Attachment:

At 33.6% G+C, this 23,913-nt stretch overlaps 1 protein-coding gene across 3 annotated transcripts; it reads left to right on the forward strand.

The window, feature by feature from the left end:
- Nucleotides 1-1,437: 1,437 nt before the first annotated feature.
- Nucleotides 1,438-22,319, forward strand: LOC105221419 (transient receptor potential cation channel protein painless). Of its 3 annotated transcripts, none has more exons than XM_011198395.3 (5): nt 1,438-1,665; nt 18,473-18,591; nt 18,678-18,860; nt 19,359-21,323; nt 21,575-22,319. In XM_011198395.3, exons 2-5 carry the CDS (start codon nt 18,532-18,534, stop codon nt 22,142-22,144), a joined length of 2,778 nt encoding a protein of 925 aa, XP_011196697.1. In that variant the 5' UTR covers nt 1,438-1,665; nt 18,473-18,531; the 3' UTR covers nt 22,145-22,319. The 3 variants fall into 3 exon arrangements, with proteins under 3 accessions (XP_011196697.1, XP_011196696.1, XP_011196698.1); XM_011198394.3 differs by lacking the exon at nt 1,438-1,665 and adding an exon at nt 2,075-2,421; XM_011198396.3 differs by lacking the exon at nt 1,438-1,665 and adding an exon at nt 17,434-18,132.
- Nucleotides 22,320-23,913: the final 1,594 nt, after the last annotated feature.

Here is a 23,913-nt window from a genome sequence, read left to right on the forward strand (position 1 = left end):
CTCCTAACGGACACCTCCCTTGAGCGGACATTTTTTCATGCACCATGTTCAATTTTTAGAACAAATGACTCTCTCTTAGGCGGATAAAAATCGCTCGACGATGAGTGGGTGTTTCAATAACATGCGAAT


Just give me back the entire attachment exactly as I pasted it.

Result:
At 33.6% G+C, this 23,913-nt stretch overlaps 1 protein-coding gene across 3 annotated transcripts; it reads left to right on the forward strand.

The window, feature by feature from the left end:
- Nucleotides 1-1,437: 1,437 nt before the first annotated feature.
- Nucleotides 1,438-22,319, forward strand: LOC105221419 (transient receptor potential cation channel protein painless). Of its 3 annotated transcripts, none has more exons than XM_011198395.3 (5): nt 1,438-1,665; nt 18,473-18,591; nt 18,678-18,860; nt 19,359-21,323; nt 21,575-22,319. In XM_011198395.3, exons 2-5 carry the CDS (start codon nt 18,532-18,534, stop codon nt 22,142-22,144), a joined length of 2,778 nt encoding a protein of 925 aa, XP_011196697.1. In that variant the 5' UTR covers nt 1,438-1,665; nt 18,473-18,531; the 3' UTR covers nt 22,145-22,319. The 3 variants fall into 3 exon arrangements, with proteins under 3 accessions (XP_011196697.1, XP_011196696.1, XP_011196698.1); XM_011198394.3 differs by lacking the exon at nt 1,438-1,665 and adding an exon at nt 2,075-2,421; XM_011198396.3 differs by lacking the exon at nt 1,438-1,665 and adding an exon at nt 17,434-18,132.
- Nucleotides 22,320-23,913: the final 1,594 nt, after the last annotated feature.

Here is a 23,913-nt window from a genome sequence, read left to right on the forward strand (position 1 = left end):
CTCCTAACGGACACCTCCCTTGAGCGGACATTTTTTCATGCACCATGTTCAATTTTTAGAACAAATGACTCTCTCTTAGGCGGATAAAAATCGCTCGACGATGAGTGGGTGTTTCAATAACATGCGAAT